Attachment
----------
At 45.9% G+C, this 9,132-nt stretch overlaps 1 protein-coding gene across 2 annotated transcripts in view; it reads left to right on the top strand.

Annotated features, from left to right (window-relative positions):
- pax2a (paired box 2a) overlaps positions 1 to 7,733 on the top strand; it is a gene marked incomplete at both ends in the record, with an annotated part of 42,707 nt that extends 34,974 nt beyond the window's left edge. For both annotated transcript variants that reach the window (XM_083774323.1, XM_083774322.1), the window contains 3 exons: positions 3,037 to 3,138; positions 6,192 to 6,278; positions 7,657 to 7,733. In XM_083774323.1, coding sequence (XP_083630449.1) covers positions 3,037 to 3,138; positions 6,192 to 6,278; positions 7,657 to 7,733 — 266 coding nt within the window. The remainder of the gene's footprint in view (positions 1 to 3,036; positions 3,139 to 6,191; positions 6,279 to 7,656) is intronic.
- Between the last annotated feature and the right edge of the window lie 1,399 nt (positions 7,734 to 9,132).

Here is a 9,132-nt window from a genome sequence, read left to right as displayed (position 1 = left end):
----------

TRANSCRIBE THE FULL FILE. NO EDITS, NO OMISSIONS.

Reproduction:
At 45.9% G+C, this 9,132-nt stretch overlaps 1 protein-coding gene across 2 annotated transcripts in view; it reads left to right on the top strand.

Annotated features, from left to right (window-relative positions):
- pax2a (paired box 2a) overlaps positions 1 to 7,733 on the top strand; it is a gene marked incomplete at both ends in the record, with an annotated part of 42,707 nt that extends 34,974 nt beyond the window's left edge. For both annotated transcript variants that reach the window (XM_083774323.1, XM_083774322.1), the window contains 3 exons: positions 3,037 to 3,138; positions 6,192 to 6,278; positions 7,657 to 7,733. In XM_083774323.1, coding sequence (XP_083630449.1) covers positions 3,037 to 3,138; positions 6,192 to 6,278; positions 7,657 to 7,733 — 266 coding nt within the window. The remainder of the gene's footprint in view (positions 1 to 3,036; positions 3,139 to 6,191; positions 6,279 to 7,656) is intronic.
- Between the last annotated feature and the right edge of the window lie 1,399 nt (positions 7,734 to 9,132).

Here is a 9,132-nt window from a genome sequence, read left to right as displayed (position 1 = left end):